Thursday, October 8, 2015

Revisiting the Little Squeegy Bug



So many people enjoyed recalling the books that they loved in childhood when I posted the blogs about favorite childhood books, (See "Your Favorite Children's Books, Parts 2-4,"  April 2, 9, & 16, 2015 in the blog archives,) that I thought you might like revisiting  Little Squeegy Bug, Story of the Firefly.  You may recall that the children's book blogs began with one about Sgt. William I. Martin, Jr., the St. John teacher that became a famous children's book author after writing Little Squeegy.  (See "Your Favorite Children's Books," 3/26/2015 in the blog archives.) 

At the time I wrote the blog about Martin, our library was in storage.  I wondered whether our copy was autographed and was eager to get the book out of storage and take a look.  At last we have begun to retrieve our books, and look what I found!  I too have an autographed copy signed with best wishes from Sgt Bill Martin, Jr.  Printed neatly below by my great aunt, Anna Marie Beck, is the following:  "Mr. Martin was one of Aunt Doris' teachers in High School."  Written in faded ink on the first page inside the front cover is "To Clark and Linda [sic] From Auntie."  Anna Marie Beck was the Stafford County Superintendent of Schools for many years in the early 1900s, and she often chose books as gifts.

The picture at right shows the main characters from Martin's book helping the little firefly get some wings--Creepy Caterpillar, who introduced Little Squeegy to some of his friends; Haunchy the Spider, who spun silver threads for the wings; and Yardy the Inchworm and Sissy the Cutworm, who measured and cut the silver thread for Haunchy to weave into wings.  The final gift from Squeegy's friends was a lantern that Haunchy took from the Milky Way and fastened to Squeegy's tail, making him the "Lamplighter of the Skies. 
Albert Einstein said, "If you want your children to be intelligent, read them fairy tales; if you want them to be more intelligent, read them more fairy tales."  Eleanor Roosevelt wrote:  "I think a child is particularly fortunate if he grows up in a family where his imagination can be fed, where there are a variety of intellectual interests, where someone loves music, or does amateur painting, or is engrossed in literature, reading aloud perhaps, or just exchanging comments about what is being read."  Mrs. Roosevelt had read the Little Squeegy Bug book and recommended it, and I was one of those children fortunate enough to have read it.

Judging from the responses to the blogs about children's books, many of you who follow this blog began reading early in childhood.  Much of this blog relates to reading, books, and libraries, including Isaac B. Werner's amazing book collection.  I am among those who appreciate the advantages access to the internet brings, but I remain convinced that there is still nothing like a book.  The overflowing book shelves in my home make that obvious. 

The experience of a young child cuddling up next to a parent or other special person to hear them read from a book cannot be equaled by pressing a read-aloud button on a toy.  Einstein was right!  Reading to your children is not only pleasurable time together and stimulation for their imaginations, it also reinforces the idea that adults respect books and reading.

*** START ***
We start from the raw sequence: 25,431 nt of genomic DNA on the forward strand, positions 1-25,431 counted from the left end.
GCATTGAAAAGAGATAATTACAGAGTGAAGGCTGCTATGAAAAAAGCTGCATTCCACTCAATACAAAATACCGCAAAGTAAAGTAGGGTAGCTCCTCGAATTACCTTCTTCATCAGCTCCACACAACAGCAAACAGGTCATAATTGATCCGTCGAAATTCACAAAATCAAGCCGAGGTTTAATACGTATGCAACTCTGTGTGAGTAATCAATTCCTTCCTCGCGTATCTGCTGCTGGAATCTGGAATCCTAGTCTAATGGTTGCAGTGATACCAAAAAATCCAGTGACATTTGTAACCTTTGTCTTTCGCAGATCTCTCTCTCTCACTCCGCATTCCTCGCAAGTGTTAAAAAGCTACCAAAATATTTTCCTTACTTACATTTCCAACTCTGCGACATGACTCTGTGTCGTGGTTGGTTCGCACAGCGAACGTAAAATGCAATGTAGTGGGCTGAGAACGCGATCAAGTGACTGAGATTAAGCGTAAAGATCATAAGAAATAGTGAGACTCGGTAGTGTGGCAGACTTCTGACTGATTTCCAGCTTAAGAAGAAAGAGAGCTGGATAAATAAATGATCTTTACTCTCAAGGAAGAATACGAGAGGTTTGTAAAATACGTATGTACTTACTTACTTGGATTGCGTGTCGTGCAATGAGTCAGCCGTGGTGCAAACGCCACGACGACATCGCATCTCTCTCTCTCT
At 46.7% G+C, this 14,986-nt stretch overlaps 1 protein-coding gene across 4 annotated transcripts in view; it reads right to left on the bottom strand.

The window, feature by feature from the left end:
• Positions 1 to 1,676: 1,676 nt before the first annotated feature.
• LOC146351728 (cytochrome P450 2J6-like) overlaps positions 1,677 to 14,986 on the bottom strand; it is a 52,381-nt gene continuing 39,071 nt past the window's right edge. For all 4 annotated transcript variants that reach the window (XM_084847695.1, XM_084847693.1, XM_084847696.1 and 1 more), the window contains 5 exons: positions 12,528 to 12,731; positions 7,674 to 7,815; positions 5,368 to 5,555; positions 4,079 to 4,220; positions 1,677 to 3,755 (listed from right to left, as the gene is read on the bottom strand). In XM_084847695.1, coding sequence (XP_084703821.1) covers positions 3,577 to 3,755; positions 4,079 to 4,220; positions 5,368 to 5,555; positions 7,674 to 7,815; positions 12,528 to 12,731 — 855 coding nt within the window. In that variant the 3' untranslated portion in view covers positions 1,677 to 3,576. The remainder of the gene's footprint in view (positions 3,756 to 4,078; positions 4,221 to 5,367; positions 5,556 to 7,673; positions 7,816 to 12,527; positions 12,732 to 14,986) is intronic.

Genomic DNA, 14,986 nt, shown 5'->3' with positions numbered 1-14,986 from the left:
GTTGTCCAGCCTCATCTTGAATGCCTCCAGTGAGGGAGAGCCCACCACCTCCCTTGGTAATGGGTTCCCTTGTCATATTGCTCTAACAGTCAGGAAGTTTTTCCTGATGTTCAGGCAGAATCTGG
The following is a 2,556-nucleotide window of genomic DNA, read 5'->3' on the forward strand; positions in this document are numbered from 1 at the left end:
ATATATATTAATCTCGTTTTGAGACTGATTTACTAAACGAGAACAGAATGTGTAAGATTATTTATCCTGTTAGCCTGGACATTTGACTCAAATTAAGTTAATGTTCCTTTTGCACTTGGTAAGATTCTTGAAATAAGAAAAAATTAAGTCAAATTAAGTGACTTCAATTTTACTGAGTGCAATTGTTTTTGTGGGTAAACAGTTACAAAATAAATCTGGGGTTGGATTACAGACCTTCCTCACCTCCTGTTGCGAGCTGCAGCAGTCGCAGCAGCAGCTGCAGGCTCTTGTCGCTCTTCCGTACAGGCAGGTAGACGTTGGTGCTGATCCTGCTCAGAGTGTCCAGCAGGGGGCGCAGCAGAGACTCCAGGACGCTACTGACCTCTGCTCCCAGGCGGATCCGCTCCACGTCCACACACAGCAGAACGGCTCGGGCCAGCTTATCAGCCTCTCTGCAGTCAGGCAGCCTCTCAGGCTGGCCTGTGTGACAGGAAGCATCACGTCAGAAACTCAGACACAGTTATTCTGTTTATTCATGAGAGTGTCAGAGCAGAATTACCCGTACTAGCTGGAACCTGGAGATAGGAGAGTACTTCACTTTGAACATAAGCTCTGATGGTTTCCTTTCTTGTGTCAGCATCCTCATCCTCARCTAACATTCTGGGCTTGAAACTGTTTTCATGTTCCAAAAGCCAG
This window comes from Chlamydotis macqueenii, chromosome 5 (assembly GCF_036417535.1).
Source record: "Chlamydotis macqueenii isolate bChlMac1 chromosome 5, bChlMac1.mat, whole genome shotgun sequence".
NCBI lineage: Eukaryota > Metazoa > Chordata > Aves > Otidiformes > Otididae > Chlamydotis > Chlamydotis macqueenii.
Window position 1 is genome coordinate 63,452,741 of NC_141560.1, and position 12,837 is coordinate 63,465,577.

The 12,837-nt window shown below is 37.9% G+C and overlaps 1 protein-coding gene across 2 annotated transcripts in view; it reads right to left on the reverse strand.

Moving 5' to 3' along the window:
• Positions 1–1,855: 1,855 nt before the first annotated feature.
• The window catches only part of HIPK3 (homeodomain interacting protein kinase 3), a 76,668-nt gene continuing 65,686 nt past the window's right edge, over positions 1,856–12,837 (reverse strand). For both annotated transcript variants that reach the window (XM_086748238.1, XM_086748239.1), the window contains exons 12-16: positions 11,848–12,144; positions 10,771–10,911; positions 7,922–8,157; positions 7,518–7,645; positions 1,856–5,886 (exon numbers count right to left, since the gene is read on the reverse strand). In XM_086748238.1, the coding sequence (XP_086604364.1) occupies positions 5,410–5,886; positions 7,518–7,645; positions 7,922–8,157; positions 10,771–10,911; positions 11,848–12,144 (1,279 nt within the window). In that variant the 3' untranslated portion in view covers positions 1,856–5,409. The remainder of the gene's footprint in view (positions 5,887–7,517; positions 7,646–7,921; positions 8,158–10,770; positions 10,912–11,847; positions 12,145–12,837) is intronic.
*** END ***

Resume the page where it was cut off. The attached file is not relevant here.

As I re-shelve beloved childhood books retrieved from storage, I smile at the memories.  I open the covers to recall receiving a prize for reading the most books in my class certain years or see the signature of Sunday School teachers who gave the class little books and think of friends who gave me books for my birthdays or remember sitting up in bed reading my brother's copy of Gentleman Don.  I doubt that picking up an antique e-reader years from now will give today's children the same feelings.  Enjoy the benefits of the internet and the electronic readers, but please don't stop buying books for children and never stop reading to them.  Mrs. Roosevelt was right about the importance of the examples we set for the next generation, and with a recent survey statistic that 25% of American adults did not read a single book during the past year, it should not be a surprise that children are not developing the habit of reading.
I hope you have enjoyed sharing a bit more of the Little Squeegy Bug, and maybe being reminded of some of your favorite books and their characters.  I hope at least some of you take a moment to leave a comment.  The comments shared in response to the "Favorite Children's Books" blogs were wonderful!  

4 comments:

Anne and Chuck Current said...

I too loved Little Squeegy Bug. Now I have to find my copy and see if it is autographed and from Auntie. I can't imagine not reading. I sometimes have multiple books going as well as magazines such as "Smithsonian"
all at the same time. We are indeed lucky that our parents read to us and took us to the library and gave us books.

Lynda Beck Fenwick said...

L.S. in Kansas shared the practice of her daughter-in-law of giving books for birthdays and to welcome a new baby, and M.H. shared his enjoyment of revisiting the Little Squeegy Bug and remembering childhood books, as well as enjoying the post about Pike's Expedition. Thanks for the e-mails and your continued support!

Lynda Beck Fenwick said...

Anne, I'll bet Auntie got one for you too. Ours was personalized for both Clark and me, so it wasn't just for a birthday gift... Yes, we were lucky. I loved the trips to the St. John Library over the fire house and to the Pratt Library under the courthouse. I'm not sure whether the well-lighted, level-floored, efficient libraries are really better than the quirky libraries I remember...!

Lynda Beck Fenwick said...

R. R. commented: "When my dad died I was going through his house and found a box of our kid's books...like finding old friends."